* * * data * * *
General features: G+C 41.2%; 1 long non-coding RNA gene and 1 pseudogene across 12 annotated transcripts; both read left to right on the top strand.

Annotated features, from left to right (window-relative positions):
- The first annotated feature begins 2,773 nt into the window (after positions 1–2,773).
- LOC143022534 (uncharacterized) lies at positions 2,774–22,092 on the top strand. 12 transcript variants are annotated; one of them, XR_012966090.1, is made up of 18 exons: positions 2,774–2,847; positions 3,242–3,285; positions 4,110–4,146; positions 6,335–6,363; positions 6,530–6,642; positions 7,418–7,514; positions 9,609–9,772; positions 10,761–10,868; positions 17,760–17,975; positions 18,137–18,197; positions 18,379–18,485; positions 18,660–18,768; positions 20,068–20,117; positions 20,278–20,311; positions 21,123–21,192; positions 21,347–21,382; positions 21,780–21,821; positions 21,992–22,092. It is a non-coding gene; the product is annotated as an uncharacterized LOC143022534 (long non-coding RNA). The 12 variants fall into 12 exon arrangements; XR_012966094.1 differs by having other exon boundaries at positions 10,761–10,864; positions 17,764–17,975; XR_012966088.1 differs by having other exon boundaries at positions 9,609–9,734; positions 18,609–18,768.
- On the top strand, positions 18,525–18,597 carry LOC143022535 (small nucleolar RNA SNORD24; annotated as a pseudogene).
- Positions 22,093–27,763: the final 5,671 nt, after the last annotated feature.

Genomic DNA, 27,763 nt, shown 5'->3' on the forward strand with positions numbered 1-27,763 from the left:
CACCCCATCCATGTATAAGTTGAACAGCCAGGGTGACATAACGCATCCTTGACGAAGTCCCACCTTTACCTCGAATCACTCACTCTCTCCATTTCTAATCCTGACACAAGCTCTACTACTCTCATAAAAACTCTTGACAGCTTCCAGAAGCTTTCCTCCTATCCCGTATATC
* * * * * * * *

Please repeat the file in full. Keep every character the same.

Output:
General features: G+C 41.2%; 1 long non-coding RNA gene and 1 pseudogene across 12 annotated transcripts; both read left to right on the top strand.

Annotated features, from left to right (window-relative positions):
- The first annotated feature begins 2,773 nt into the window (after positions 1–2,773).
- LOC143022534 (uncharacterized) lies at positions 2,774–22,092 on the top strand. 12 transcript variants are annotated; one of them, XR_012966090.1, is made up of 18 exons: positions 2,774–2,847; positions 3,242–3,285; positions 4,110–4,146; positions 6,335–6,363; positions 6,530–6,642; positions 7,418–7,514; positions 9,609–9,772; positions 10,761–10,868; positions 17,760–17,975; positions 18,137–18,197; positions 18,379–18,485; positions 18,660–18,768; positions 20,068–20,117; positions 20,278–20,311; positions 21,123–21,192; positions 21,347–21,382; positions 21,780–21,821; positions 21,992–22,092. It is a non-coding gene; the product is annotated as an uncharacterized LOC143022534 (long non-coding RNA). The 12 variants fall into 12 exon arrangements; XR_012966094.1 differs by having other exon boundaries at positions 10,761–10,864; positions 17,764–17,975; XR_012966088.1 differs by having other exon boundaries at positions 9,609–9,734; positions 18,609–18,768.
- On the top strand, positions 18,525–18,597 carry LOC143022535 (small nucleolar RNA SNORD24; annotated as a pseudogene).
- Positions 22,093–27,763: the final 5,671 nt, after the last annotated feature.

Genomic DNA, 27,763 nt, shown 5'->3' on the forward strand with positions numbered 1-27,763 from the left:
CACCCCATCCATGTATAAGTTGAACAGCCAGGGTGACATAACGCATCCTTGACGAAGTCCCACCTTTACCTCGAATCACTCACTCTCTCCATTTCTAATCCTGACACAAGCTCTACTACTCTCATAAAAACTCTTGACAGCTTCCAGAAGCTTTCCTCCTATCCCGTATATC